Get on Up

Dragon Age: Inquisition is a pretty fun game. I know, I’ve been playing it for, well, according to the Xbox, some 97 hours. Thats longer than I played Dark Souls II. The Xbox One also lies, though, so its Time played stat is a bunch of lies that makes me extremely mad. Just… The maddest.

Anyway! I don’t know how long I’ve been playing Dragon Age, but there was a point when I thought that I definitely didn’t want to finish it. There were some extremely… Wait.

*SPOILERS AHEAD – THIS PART OF THE ARTICLE HAS SPOILERS*

ok. Where was I?

There was a point, however, where I realized that I wasn’t having fun. I would visit the war room, do a quest or two. maybe get a small trinket, and then I’d venture out into the hinterlands to do quests. I’d made it to the Storm Coast and picked up Iron Bull, and I’d grabbed Sera, Vivienne and Blackwall while I was at it, and I was pleased. I was using an all melee group because it kept the heat off of me in a very strong way, being a mage.

I’d taken a short trip to the fallow mire, and was bogged down by the demons at the first crossroad. They were level 12, which is a bit of a jump for level 9 characters, especially when your expected to fight waves of them. I thought, because my history with games was that way, that I had to go and grind out some levels in the Hinterlands before I was ready for the big leagues.

See, I’d been raised playing games on the NES: Link, Final Fantasy, Mario, those type of games. Final Fantasy VII later on, and most recently the RPG genre that bioware has gotten so good at: Mass Effect, Bioshock, and Dragon Age. Even Dark Souls. All of these games are, in a very basic sense, linear. You traverse the path of something along the lines of a hero, and make your way through the story. There are portions of the game that are affected by you, but it mostly changes your characters personality and how the world treats him, giving you only the illusion of choice.

This is further exacerbated by the very real possibility, drilled into the players brain from generations of games, that at any time you may be unable to go backwards. This can lead to some pretty circular issues that I’ve come to notice with games. First, there is the thought that any time you pass through an area could be your only time, even if your in a hurry “We must get to the castle before the bomb goes off!” this makes you want to go fast through the area, due to story. This leads the developers to put goodies in that area because its a bonus if you slow down and take your time against your nature, where your afraid that  one time, your going to go to fast and miss the Massive Sword of Enemy Execution and your Executioner Characters ultimate weapon is lost forever, because you can never go back.  So, Your not expected to slow down, so the developers put prizes there if you slow down, so you start to always slow down, then the developers stop putting prizes in and then you aren’t expected to slow down… So games, and especially open world RPGS with consequences that can change the physical makeup of the maps, encourage and almost demand that you explore every facet of their maps before moving on.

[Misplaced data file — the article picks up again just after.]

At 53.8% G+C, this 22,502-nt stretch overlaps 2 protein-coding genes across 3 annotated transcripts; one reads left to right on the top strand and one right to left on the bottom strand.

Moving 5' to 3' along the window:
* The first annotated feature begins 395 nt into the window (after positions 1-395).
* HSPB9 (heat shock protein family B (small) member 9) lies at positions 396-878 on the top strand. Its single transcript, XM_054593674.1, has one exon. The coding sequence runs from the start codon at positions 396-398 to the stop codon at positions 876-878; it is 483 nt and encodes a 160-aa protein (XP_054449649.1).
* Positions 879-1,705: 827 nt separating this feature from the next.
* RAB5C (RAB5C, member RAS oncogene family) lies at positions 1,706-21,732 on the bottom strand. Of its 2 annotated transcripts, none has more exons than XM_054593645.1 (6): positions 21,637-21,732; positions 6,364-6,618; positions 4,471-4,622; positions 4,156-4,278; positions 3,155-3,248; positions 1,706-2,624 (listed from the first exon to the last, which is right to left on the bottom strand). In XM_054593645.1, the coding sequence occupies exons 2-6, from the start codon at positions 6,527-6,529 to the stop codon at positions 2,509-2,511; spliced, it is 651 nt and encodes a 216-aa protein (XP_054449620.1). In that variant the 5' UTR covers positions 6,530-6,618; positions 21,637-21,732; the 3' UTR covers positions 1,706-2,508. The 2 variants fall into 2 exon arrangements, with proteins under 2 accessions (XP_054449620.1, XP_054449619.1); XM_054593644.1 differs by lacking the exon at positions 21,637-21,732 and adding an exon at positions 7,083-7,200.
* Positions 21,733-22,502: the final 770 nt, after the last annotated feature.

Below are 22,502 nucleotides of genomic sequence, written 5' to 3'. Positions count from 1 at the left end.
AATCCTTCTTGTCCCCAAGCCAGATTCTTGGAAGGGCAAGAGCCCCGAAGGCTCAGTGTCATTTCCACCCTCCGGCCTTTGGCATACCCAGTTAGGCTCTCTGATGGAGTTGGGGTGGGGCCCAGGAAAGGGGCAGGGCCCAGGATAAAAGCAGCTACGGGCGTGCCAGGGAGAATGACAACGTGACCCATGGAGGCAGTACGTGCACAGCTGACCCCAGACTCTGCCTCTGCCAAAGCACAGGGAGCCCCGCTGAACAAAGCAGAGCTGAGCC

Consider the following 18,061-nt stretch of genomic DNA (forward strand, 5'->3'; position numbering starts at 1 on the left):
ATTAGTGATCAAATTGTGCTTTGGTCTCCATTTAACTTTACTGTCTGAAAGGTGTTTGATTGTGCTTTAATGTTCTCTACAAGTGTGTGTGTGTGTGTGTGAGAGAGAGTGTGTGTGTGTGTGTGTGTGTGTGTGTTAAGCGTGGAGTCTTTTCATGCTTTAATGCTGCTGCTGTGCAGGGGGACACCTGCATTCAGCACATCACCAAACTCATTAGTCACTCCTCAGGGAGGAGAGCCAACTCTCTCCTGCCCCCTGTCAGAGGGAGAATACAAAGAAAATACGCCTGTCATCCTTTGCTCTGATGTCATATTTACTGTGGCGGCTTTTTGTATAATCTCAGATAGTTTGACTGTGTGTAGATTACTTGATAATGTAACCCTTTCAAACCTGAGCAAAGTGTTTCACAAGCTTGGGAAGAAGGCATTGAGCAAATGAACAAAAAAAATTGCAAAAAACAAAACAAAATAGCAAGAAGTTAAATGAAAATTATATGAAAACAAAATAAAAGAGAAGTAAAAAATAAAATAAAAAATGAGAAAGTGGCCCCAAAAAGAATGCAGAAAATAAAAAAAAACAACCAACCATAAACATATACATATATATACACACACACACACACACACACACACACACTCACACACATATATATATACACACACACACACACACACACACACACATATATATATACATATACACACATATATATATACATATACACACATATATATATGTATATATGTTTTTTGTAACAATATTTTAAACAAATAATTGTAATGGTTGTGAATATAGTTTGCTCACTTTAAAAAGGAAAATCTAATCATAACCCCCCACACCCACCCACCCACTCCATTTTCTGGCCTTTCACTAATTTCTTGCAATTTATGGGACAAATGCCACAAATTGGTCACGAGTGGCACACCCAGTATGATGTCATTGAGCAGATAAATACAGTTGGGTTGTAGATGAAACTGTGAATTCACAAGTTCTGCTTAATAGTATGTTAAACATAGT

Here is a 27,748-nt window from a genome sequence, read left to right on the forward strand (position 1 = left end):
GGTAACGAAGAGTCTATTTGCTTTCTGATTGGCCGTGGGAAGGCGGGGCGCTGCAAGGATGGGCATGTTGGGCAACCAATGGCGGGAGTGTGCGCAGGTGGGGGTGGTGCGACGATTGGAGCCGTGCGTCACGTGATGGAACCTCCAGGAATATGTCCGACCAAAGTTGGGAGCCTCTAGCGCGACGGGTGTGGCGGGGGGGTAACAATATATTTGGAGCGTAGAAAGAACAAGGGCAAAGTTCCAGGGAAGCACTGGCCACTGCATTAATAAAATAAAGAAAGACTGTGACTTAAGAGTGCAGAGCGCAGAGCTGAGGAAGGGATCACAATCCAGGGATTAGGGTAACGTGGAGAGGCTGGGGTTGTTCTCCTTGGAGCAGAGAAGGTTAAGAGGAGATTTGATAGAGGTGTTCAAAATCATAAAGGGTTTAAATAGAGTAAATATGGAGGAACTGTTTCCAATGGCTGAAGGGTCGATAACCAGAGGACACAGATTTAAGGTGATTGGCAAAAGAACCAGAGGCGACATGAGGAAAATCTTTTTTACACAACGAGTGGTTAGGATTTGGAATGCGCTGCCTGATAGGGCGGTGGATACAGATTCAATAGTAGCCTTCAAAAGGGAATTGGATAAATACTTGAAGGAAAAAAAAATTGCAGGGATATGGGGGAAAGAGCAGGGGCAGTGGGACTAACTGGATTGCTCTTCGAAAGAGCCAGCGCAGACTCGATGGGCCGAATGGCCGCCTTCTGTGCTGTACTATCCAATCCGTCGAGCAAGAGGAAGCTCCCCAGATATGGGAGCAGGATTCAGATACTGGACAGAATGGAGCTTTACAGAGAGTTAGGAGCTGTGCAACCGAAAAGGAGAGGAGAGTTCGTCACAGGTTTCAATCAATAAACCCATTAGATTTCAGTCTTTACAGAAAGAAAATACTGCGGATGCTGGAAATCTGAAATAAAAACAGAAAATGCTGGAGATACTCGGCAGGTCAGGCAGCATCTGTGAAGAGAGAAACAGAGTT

In Dragon Age, its exponential, as there are tons of areas, and it seems that things can change in an instant. This lead me to being completely paralyzed. I was unable to go the the fallow mire, because the enemies were to powerful. I was done with the storm coast and all the things I could do, and that left me with the Hinterlands, where nothing seemed important. The enemies were so low of level that I wasn’t getting experience, and when I did, it was so little that I felt I’d never level up. It was extremely depressing and tiresome. I felt that I was grinding for no reason, and that it just not what enjoy.

Thats when, on my way to the land of dreams one night, sitting in my bed waiting for sleep to come over me, I realized what the problem was.
Me.

I had sat on my hands while I was presented with two choices: Aid the Templars, or aid the Mages. I had decided to wait and see what the outcome would be. Sadly, this only exacerbated the pain that I was feeling as I was terrified that if I went forward with the game, anything I had not explored would change. The game, by moving forward, would trap me out of game play that I wanted to experience.

By the time I had reached that point, though, it was a false choice. Instead of wanting to play the content that I was slogging through, I wanted to play the content I was avoiding. I wanted to get into the guts of the game and start being the character I thought I was going to be since the start: A badass. Now, having played through the first act, It feels that the 97 hours that the system tells me that I have played was a slow burn tutorial and that I am only now starting to play the game. I am the leader, now, and they follow my orders. The game now has options and choices of trees in which to take and the specializations that I can use.

That is something that feels tricky to me. None of the Specializations that I have access too are choices that I would make. Meta-mage, Battle Mage and Necromancer are all strange choices for my character. I think, in the end, I will end up being a battle mage simply because it’ll be interesting, but I don’t know yet. There is still so much in this game to explore! Now, having made it through the introduction, I can honestly say, I recommend the game!